Which publications do you read regularly? Go to their websites and look at careers/other writing opportunities usually listed somewhere there. I’m always checking the “contact” and “write for us” pages just to see what’s available, even if I’m not currently looking for more work. You never know what could come of trying. You may never hear back from them – but you also might. What do you have to lose?

Don’t expect everything to work out the way you want

I’ve encountered many situations in which I attempted to establish relationships with potential clients and partners and things didn’t work out. I’ve gotten as far as submitting a final draft of a piece with no response or notice of publication after the fact (this was a free opportunity – if someone owes you money, you would obviously pursue them until they paid you). I’ve also been hesitant in starting with a new client and it has turned into an excellent partnership. You never know until you try – but you can’t expect everything to always work out the way you planned.

If we’re talking free opportunities, just because someone says they will accept a submission from you does not mean they are agreeing to publish it – unless they clearly say so. Don’t be afraid to follow up with people – especially if there’s a payment issue (which isn’t really an issue, as long as you sign a contract if you aren’t using a protected service like Upwork – never agree to do work unless payment is promised in some kind of contract). Always ask more questions than you think you need to before you agree to anything. And know that sometimes people do change their minds. You let it go and move on to the next opportunity.

Got any questions for me? I’m happy to answer them down in the comments. It’s impossible to cover everything in just one blog post. Apologies for the length!

Meg is the creator of Novelty Revisions, dedicated to helping writers put their ideas into words. She is a freelance writer and an eight-time NaNoWriMo winner with work published in Teen Ink, Success Story, Lifehack and USA TODAY College. Follow Meg on Twitter for tweets about writing, food and nerdy things.

Everything You Will Learn Your First Month as a Freelance Writer

These are valuable lessons, both professionally and financially (yaaaassssss).


So you finally signed your first contract as a freelance writer, did you? AWESOME! Here are a few things you’re going to learn in the next month. These are valuable lessons, both professionally and financially (yaaaassssss).

You’re capable of writing a lot more words in a day than you think

You’ll surprise yourself with the amount of work you will actually be able to complete throughout a single week. Up until now, you’ve probably written only a few articles per week, for free. Now you’ll have anywhere from 10 to 30 articles to do in a week, or a few larger projects each containing a few thousand words or more … but you’ll have an incentive you haven’t had before.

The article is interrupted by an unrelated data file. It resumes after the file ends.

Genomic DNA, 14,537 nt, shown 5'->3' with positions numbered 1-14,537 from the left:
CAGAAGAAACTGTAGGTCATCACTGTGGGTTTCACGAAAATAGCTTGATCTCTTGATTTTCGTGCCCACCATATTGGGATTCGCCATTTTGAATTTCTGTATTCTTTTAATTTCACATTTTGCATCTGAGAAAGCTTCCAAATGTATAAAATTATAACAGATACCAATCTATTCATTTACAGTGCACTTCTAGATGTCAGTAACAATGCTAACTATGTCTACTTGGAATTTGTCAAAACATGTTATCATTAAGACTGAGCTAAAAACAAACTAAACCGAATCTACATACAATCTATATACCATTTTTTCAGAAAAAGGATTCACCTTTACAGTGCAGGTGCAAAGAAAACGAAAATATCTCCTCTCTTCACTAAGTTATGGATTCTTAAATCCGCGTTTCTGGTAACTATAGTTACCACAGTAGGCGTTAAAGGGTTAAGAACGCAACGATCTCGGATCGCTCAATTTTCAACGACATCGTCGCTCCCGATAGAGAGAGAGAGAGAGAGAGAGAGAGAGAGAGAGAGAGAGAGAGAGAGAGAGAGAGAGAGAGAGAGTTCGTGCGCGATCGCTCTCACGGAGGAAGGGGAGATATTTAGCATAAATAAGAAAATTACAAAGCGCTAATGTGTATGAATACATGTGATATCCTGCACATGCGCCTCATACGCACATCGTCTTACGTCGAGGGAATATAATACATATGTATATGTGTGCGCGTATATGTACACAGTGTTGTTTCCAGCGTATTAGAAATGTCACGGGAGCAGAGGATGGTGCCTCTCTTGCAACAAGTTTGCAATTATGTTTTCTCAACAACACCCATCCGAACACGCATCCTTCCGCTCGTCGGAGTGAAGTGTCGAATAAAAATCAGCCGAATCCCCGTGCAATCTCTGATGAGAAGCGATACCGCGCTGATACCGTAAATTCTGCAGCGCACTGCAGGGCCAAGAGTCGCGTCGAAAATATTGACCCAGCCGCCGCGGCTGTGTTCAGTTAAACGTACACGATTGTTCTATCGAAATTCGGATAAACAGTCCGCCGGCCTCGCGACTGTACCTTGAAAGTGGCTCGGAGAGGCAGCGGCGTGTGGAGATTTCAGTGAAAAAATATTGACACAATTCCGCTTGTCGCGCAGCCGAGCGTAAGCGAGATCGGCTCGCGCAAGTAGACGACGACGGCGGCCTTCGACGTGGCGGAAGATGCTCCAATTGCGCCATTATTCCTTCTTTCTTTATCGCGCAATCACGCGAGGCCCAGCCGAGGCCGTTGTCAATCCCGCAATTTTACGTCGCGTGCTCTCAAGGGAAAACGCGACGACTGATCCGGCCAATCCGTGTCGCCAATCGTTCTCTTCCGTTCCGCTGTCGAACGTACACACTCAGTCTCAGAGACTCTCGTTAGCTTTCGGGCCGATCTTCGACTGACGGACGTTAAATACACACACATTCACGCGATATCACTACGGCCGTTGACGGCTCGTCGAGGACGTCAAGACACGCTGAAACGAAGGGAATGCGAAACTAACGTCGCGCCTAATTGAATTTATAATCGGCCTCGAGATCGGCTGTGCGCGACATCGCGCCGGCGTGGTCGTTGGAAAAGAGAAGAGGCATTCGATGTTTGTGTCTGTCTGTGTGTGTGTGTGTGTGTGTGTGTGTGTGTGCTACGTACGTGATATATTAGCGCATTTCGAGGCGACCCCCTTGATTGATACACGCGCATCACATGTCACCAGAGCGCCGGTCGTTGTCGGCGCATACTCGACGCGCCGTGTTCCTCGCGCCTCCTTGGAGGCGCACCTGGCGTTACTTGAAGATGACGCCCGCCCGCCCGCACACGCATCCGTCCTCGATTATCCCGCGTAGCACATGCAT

Take a lot of breaks. Seriously. Write, break, write, break, repeat. If you have multiple assignments due at the end of every week, break them up so you get a little done every day. If you have daily assignments, figure out the time of day you are most productive and optimize that timeframe.

You won’t always get good feedback

This doesn’t just mean you won’t get any feedback at all, though that does happen. Sometimes you’ll get great feedback, even if you get one of those “in the future, please be sure to do this” emails. And sometimes, you will get negative feedback, and your contact will not be nice or professional about it, which makes things even harder to adjust to.

Don’t be afraid to ask a lot of questions along the way, even if it makes you feel dumb. Some clients are better at outlining their expectations than others, and it’s always better to reach out for clarification than to unintentionally miss something. You’ll soon be able to tell upfront which clients possess excellent communication skills and which do not.

You’ll fall into a rhythm, and it’s beauitful

At first, all this will seem like a lot of work. But that’s because it IS work. Someone is actually paying you to write something now, and even though it might not always be exactly what you would rather write about, it does get easier over time, and it will help you tremendously as you advance in your career.

You will fall into a rhythm. You’ll get used to having to write X amount of words before the end of the day. You’ll be able to research, write and self-edit a lot more efficiently. You will find a balance between quality and quantity, and it will pay off … literally.

You’ll make mistakes, and that’s a good thing

As a beginner, you’ll make mistakes, some small and some pretty significant. Some clients will be forgiving and some won’t. Many clients are very particular about what they want, and sometimes if you don’t quite hit the mark, you won’t be asked to complete more projects for them.

This is why you should ALWAYS, ALWAYS, A-L-W-A-Y-S complete a “test assignment” if you’re using a site like Upwork to find clients to make sure you both know exactly what the other is expecting from that type of assignment.

For more tips on turning your passion for writing into a career, check out our ongoing series and leave any questions you have about professional writing below.